The Mirinesse Women's Choir exalts in the joy of choral music
Seattle Times (WA):
Their sound is pristine, strong, utterly secure. Their close harmonies and agile rhythmic play make smooth and lucid work of intricate choral pieces. Their repertoire is eclectic, ranging from vintage classical selections (Brahms, Mendelssohn, Debussy) to contemporary works to spirituals, folk melodies and old Shaker tunes.
In short, Mirinesse Women's Choir, now entering its third year, is a welcome addition to the Seattle music scene. You can catch them at two different locations this weekend — repeating a program they performed last Sunday at Seattle's Trinity Episcopal Church — before they go to Oklahoma City next week to take part in the national convention of the American Choral Directors Association.
The convention is "a big deal" for the choir, co-director Rebecca Rottsolk says. There, Mirinesse (taken from the Old English word for "joyful women") will perform for literally thousands of choir directors gathered from all around the country.
Sunday's concert, enhanced by the rich acoustics in Trinity Episcopal Church, showed off the choir to fine effect. It opened on a dramatic note, with a soloist at the back of the church launching into an early Shaker hymn, soon joined by 60-odd singers lined up on either side of the nave.
After that intro, the concert concentrated on classical repertoire: "Exultate, justi, in Domino," a tripping, tricky piece by 17th-century Dutch composer Herman Hollanders, along with two takes on "Ave Maria," one by Brahms, the other by contemporary American composer Guy Forbes which featured striking, cascading-bell effects among the chorus in its middle section.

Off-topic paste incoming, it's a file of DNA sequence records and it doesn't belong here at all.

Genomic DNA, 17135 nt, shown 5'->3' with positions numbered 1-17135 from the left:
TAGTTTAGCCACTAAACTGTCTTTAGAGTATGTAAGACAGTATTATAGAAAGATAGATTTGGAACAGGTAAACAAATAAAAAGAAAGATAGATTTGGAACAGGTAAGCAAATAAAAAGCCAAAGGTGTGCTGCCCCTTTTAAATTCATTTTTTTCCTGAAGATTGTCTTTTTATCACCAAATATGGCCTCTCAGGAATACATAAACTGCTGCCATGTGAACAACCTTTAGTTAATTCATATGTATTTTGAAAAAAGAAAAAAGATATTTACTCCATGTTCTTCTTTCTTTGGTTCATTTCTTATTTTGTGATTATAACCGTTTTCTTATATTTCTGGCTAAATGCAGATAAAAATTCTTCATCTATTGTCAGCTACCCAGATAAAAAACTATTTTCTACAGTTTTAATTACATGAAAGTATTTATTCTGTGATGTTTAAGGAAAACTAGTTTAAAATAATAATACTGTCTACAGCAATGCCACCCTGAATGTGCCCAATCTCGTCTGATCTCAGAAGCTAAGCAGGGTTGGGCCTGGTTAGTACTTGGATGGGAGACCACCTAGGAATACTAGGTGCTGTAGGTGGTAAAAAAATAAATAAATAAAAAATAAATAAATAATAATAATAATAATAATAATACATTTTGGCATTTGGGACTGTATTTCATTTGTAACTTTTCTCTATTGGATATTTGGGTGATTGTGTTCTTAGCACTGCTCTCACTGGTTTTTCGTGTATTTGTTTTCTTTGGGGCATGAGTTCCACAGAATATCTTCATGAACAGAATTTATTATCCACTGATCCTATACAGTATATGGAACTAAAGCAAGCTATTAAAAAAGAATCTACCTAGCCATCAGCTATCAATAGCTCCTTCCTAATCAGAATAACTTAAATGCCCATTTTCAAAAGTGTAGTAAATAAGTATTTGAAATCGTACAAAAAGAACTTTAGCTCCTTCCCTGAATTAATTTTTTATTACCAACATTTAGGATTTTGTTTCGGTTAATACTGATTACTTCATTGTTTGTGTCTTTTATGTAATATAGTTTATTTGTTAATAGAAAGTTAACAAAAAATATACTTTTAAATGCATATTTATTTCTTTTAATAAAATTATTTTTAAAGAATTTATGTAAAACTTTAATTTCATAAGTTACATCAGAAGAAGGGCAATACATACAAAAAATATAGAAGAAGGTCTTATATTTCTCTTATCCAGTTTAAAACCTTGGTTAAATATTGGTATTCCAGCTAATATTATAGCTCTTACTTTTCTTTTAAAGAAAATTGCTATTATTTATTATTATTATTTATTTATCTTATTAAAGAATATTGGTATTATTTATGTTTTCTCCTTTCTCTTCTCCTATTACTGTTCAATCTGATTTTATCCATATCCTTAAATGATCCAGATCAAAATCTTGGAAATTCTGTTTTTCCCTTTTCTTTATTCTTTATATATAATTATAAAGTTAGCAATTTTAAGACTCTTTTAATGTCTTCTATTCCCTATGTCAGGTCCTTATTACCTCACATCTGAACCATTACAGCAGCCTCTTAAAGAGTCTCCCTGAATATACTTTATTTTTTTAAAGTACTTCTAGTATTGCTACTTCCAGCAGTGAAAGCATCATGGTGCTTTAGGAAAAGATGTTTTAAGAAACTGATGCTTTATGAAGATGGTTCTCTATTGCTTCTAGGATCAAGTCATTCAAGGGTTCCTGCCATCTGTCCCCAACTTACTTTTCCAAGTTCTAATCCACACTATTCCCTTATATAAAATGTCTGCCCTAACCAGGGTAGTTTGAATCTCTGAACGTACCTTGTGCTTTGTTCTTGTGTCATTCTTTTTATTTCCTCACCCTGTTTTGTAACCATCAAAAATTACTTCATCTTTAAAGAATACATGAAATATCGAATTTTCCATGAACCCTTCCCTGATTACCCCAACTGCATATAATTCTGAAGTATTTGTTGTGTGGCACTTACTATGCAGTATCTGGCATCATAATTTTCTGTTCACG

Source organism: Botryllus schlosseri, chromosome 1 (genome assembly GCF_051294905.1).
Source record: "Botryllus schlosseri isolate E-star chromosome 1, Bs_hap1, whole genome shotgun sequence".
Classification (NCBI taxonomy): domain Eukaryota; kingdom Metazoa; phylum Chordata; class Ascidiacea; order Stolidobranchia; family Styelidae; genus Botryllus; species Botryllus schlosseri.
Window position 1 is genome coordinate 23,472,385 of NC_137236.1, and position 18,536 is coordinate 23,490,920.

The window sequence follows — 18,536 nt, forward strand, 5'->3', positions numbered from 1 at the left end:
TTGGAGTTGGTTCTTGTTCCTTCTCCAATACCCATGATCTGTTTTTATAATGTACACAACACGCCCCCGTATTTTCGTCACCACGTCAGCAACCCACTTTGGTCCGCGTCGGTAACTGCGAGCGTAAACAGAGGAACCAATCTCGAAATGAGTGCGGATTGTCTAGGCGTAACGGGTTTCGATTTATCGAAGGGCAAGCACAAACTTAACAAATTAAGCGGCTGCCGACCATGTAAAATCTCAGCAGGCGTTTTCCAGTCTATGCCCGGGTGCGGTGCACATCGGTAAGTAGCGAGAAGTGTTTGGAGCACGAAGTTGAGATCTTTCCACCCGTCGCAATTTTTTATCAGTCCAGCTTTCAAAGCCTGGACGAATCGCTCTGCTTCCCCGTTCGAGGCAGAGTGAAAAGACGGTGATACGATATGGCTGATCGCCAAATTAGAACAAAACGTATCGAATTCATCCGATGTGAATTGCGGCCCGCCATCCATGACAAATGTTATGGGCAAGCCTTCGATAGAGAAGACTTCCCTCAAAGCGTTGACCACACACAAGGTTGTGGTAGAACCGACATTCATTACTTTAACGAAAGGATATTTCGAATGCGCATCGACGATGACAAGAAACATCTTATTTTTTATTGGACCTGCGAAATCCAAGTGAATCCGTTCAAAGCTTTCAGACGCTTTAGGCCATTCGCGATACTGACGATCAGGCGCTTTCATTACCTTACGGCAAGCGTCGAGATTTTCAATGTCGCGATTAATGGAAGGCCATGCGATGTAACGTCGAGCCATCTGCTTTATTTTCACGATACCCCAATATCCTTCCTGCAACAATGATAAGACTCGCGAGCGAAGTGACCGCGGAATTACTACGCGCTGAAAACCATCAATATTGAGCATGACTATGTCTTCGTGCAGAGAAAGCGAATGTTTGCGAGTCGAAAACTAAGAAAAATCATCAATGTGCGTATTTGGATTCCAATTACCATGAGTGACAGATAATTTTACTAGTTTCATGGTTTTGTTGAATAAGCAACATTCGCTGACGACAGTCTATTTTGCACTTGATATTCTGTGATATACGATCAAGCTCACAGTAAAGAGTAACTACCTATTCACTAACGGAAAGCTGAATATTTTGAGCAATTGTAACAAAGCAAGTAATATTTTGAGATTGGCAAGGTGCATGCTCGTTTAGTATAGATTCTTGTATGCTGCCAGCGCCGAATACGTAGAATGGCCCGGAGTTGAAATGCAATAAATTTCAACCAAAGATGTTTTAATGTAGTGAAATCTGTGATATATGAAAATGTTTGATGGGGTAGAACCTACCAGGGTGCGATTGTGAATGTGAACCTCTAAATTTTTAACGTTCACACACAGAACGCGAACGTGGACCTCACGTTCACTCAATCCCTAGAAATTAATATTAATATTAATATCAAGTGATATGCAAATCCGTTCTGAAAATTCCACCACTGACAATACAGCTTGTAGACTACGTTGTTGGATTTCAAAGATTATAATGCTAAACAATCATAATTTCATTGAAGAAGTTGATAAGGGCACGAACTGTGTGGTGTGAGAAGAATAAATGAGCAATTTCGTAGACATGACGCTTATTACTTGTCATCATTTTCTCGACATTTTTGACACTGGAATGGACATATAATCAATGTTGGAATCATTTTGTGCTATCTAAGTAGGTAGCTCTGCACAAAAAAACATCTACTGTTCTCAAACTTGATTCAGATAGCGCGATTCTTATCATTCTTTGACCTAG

Seattle composer John Muehleisen's setting of Sara Teasdale's poem, "Spring Night," was another highlight. A line from its hushed opening — "The veils are drawn about the world" — made a perfect match of text and music, as ethereal voices created "scrims" of polyphony on the word "world." Muehleisin was in attendance.
Beguiling contemporary work from Canada's Stephen Hatfield, American composer Z. Randall Stroope and another Seattleite, Valerie Shields, also found a fine home here.
Certain song selections were more comforting than challenging. But even among the more straightforward numbers, there was a touch of the unexpected: a spare Finnish folk song, an Indian-raga-influenced tune that had real pulse and swing to it.
Mirinesse is on less certain ground when flirting with a Latin beat ("Duerme Negrito" by Argentinian songwriter Atahualpa Yupanqi), and they could bring more grit to their handling of spirituals. Another quibble: their program notes should go into more detail, especially on lesser-known contemporary composers whose work they perform.
But these are minor gripes about an ensemble that, helmed by co-conductors Rottsolk (former artistic director of Northwest Girlchoir) and Beth Ann Bonnecroy (still with Northwest Girlchoir), delivers solid, soaring goods with a venturesome repertoire.
March 2, 2009
Off to the ACDA
I'm leaving today for Oklahoma City to exhibit at the American Choral Directors Association convention. Held every two years this is quite a large convention with choirs and directors attending from all over the world. A cappella is, of course, well represented with performances by top ensembles such as Conspirare, Phil Mattson Singers, Almire, Chor Leoni, The Nordic Choir and The Vocal Majority. It will be a very busy week for me so I'm not sure if I'll have a chance to post to the blog but certainly will do so as soon as I'm back in the office.
If you are attending the convention please do come by the booth and say hi. It's always nice to meet the readers in person plus I'll be sure to give you a discount if you purchase anything.